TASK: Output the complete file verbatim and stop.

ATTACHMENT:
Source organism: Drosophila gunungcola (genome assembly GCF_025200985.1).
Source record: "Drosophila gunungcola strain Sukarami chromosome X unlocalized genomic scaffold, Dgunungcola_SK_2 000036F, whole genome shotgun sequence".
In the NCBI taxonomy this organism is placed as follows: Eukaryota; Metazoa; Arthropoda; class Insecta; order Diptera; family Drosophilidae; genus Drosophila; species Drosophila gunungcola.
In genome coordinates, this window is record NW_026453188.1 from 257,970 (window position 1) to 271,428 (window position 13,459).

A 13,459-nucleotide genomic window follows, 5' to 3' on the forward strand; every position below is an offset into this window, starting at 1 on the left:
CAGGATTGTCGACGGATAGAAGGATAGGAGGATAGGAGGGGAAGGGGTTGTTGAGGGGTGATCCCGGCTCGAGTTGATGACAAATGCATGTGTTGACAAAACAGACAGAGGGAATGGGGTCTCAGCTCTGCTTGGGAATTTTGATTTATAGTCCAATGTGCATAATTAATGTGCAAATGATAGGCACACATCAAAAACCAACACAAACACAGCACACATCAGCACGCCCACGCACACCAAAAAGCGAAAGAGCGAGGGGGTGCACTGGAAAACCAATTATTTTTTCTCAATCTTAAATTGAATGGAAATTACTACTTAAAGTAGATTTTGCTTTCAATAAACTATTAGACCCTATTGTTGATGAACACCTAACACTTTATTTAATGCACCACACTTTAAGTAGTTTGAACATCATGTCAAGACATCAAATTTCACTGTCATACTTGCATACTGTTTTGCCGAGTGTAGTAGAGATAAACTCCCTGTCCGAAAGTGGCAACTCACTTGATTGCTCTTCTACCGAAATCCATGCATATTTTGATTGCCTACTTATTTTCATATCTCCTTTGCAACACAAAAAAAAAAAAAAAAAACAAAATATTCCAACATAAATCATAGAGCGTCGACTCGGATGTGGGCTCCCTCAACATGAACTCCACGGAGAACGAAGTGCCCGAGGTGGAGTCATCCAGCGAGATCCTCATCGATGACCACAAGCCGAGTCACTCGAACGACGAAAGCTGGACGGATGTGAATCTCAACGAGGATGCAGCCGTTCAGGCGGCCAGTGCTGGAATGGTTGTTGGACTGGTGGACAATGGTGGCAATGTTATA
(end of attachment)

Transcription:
Source organism: Drosophila gunungcola (genome assembly GCF_025200985.1).
Source record: "Drosophila gunungcola strain Sukarami chromosome X unlocalized genomic scaffold, Dgunungcola_SK_2 000036F, whole genome shotgun sequence".
In the NCBI taxonomy this organism is placed as follows: Eukaryota; Metazoa; Arthropoda; class Insecta; order Diptera; family Drosophilidae; genus Drosophila; species Drosophila gunungcola.
In genome coordinates, this window is record NW_026453188.1 from 257,970 (window position 1) to 271,428 (window position 13,459).

A 13,459-nucleotide genomic window follows, 5' to 3' on the forward strand; every position below is an offset into this window, starting at 1 on the left:
CAGGATTGTCGACGGATAGAAGGATAGGAGGATAGGAGGGGAAGGGGTTGTTGAGGGGTGATCCCGGCTCGAGTTGATGACAAATGCATGTGTTGACAAAACAGACAGAGGGAATGGGGTCTCAGCTCTGCTTGGGAATTTTGATTTATAGTCCAATGTGCATAATTAATGTGCAAATGATAGGCACACATCAAAAACCAACACAAACACAGCACACATCAGCACGCCCACGCACACCAAAAAGCGAAAGAGCGAGGGGGTGCACTGGAAAACCAATTATTTTTTCTCAATCTTAAATTGAATGGAAATTACTACTTAAAGTAGATTTTGCTTTCAATAAACTATTAGACCCTATTGTTGATGAACACCTAACACTTTATTTAATGCACCACACTTTAAGTAGTTTGAACATCATGTCAAGACATCAAATTTCACTGTCATACTTGCATACTGTTTTGCCGAGTGTAGTAGAGATAAACTCCCTGTCCGAAAGTGGCAACTCACTTGATTGCTCTTCTACCGAAATCCATGCATATTTTGATTGCCTACTTATTTTCATATCTCCTTTGCAACACAAAAAAAAAAAAAAAAAACAAAATATTCCAACATAAATCATAGAGCGTCGACTCGGATGTGGGCTCCCTCAACATGAACTCCACGGAGAACGAAGTGCCCGAGGTGGAGTCATCCAGCGAGATCCTCATCGATGACCACAAGCCGAGTCACTCGAACGACGAAAGCTGGACGGATGTGAATCTCAACGAGGATGCAGCCGTTCAGGCGGCCAGTGCTGGAATGGTTGTTGGACTGGTGGACAATGGTGGCAATGTTATA